The Skinny on Stool


Toddler Boy Sitting On Potty

The quality of your stool says a lot about you: what you’re eating, what you’re not eating, and how well or badly your gut flora and gut wall are able to process your food.  Your food is your energy source, so it’s a critical factor in your vitality.  Moreover, a large part of your immune system lives in your gut!  When that doesn’t work well, your health is at risk.

8 signs of healthy stool

  • Color: light or medium brown
  • Consistency: smooth & soft
  • Size: 1-2 inches in diameter; 4 to 8 inches in length is common
  • Shape: should be one long tube, may have an S-shape
  • Behavior: should drop quietly into the bowl in one piece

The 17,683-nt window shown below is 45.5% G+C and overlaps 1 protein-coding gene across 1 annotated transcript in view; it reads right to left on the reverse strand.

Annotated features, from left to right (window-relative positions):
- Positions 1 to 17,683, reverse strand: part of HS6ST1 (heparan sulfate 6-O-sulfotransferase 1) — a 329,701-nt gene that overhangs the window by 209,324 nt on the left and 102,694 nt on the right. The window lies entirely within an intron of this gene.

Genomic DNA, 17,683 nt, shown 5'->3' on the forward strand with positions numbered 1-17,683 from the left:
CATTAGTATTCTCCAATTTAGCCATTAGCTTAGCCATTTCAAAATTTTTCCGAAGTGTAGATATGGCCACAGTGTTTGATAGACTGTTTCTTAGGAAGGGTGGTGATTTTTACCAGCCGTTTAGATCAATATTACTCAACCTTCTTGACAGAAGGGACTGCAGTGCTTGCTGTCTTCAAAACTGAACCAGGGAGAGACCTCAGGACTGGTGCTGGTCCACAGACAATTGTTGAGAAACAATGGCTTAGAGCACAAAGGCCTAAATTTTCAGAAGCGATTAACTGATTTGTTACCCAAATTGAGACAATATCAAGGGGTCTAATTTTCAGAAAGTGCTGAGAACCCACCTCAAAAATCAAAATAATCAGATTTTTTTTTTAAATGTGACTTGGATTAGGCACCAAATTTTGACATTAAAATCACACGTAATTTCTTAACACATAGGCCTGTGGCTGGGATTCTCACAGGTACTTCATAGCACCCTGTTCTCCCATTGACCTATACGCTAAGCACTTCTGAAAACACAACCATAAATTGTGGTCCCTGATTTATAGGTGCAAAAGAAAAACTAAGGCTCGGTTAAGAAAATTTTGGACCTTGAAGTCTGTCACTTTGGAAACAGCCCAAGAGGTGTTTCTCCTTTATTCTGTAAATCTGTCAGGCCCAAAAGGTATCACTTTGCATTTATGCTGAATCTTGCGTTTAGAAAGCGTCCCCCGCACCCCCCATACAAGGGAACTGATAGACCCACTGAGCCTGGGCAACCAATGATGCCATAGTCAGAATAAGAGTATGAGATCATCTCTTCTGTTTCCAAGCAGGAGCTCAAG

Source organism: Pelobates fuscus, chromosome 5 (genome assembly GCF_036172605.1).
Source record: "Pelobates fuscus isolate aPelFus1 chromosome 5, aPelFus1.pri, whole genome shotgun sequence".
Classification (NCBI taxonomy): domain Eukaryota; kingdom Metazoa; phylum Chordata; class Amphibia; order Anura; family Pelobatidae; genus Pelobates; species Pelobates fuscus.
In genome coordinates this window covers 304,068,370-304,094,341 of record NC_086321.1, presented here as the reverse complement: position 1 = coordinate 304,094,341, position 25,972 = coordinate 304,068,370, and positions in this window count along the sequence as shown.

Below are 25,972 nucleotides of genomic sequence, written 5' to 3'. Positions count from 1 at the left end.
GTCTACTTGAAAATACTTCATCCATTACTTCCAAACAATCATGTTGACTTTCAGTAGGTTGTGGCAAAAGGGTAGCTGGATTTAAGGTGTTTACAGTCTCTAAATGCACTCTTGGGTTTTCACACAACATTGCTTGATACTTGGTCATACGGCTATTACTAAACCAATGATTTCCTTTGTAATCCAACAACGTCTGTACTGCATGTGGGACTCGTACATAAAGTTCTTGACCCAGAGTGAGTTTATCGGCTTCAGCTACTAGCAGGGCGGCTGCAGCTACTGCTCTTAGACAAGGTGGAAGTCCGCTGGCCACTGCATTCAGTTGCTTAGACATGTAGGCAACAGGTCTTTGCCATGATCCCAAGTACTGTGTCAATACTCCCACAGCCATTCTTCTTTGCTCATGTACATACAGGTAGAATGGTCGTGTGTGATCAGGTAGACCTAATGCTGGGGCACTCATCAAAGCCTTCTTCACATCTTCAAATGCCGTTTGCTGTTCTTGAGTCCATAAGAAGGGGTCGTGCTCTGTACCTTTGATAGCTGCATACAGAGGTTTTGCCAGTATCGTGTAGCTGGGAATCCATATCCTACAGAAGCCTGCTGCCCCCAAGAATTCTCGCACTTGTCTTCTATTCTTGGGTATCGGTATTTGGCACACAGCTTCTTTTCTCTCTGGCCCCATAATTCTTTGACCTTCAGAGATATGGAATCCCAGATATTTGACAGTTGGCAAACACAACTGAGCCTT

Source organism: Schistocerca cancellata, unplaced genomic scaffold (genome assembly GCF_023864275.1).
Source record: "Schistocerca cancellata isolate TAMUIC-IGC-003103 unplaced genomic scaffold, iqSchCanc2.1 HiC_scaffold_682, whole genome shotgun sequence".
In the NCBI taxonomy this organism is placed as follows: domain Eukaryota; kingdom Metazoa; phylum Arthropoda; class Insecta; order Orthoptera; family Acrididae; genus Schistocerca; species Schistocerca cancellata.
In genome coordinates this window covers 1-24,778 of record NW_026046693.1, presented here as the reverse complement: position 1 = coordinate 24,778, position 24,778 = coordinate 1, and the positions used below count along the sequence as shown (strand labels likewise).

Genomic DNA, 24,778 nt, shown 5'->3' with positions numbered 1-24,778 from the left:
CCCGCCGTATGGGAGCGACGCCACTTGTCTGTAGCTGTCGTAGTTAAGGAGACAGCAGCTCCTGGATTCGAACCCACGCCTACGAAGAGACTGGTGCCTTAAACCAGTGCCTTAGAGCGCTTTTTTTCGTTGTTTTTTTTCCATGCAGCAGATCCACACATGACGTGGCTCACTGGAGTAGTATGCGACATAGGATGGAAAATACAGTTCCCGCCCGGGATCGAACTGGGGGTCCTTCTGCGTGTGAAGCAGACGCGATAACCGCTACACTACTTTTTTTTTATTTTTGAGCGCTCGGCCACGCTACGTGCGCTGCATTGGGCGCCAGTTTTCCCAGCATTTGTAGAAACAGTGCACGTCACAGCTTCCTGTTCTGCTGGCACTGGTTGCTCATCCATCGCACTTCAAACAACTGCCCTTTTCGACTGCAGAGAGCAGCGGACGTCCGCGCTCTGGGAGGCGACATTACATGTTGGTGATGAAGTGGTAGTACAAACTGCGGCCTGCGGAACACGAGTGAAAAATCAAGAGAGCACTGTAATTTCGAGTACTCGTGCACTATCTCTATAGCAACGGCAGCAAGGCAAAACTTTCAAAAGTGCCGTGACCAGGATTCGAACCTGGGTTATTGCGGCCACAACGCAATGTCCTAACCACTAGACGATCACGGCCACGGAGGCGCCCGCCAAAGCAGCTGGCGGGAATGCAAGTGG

• Smell: not overly smelly, not foul or super stinky
  • Texture: smooth, uniform; no lumps or bumps
  • Frequency: 1-2 times daily
 title What it means / Concerns
 type-1 Indicates a lack of bacteria, and insufficient hydration. Higher risk of rectal bleeding.
 type-2 Type 1 stool, impacted together by fiber and bacteria.  Can cause anal canal laceration, hemorrhoidal prolapse, or diverticulosis, and possible small intestine involvement.
 type-3 Similar to Type 2 stool, but moves through the intestine more rapidly.  Higher risk for irritable bowel syndrome.
 type-4 Normal shape for a single daily bowel movement.
 type-5 Typical for people who defecate 2-3 times daily, most usually after large meals.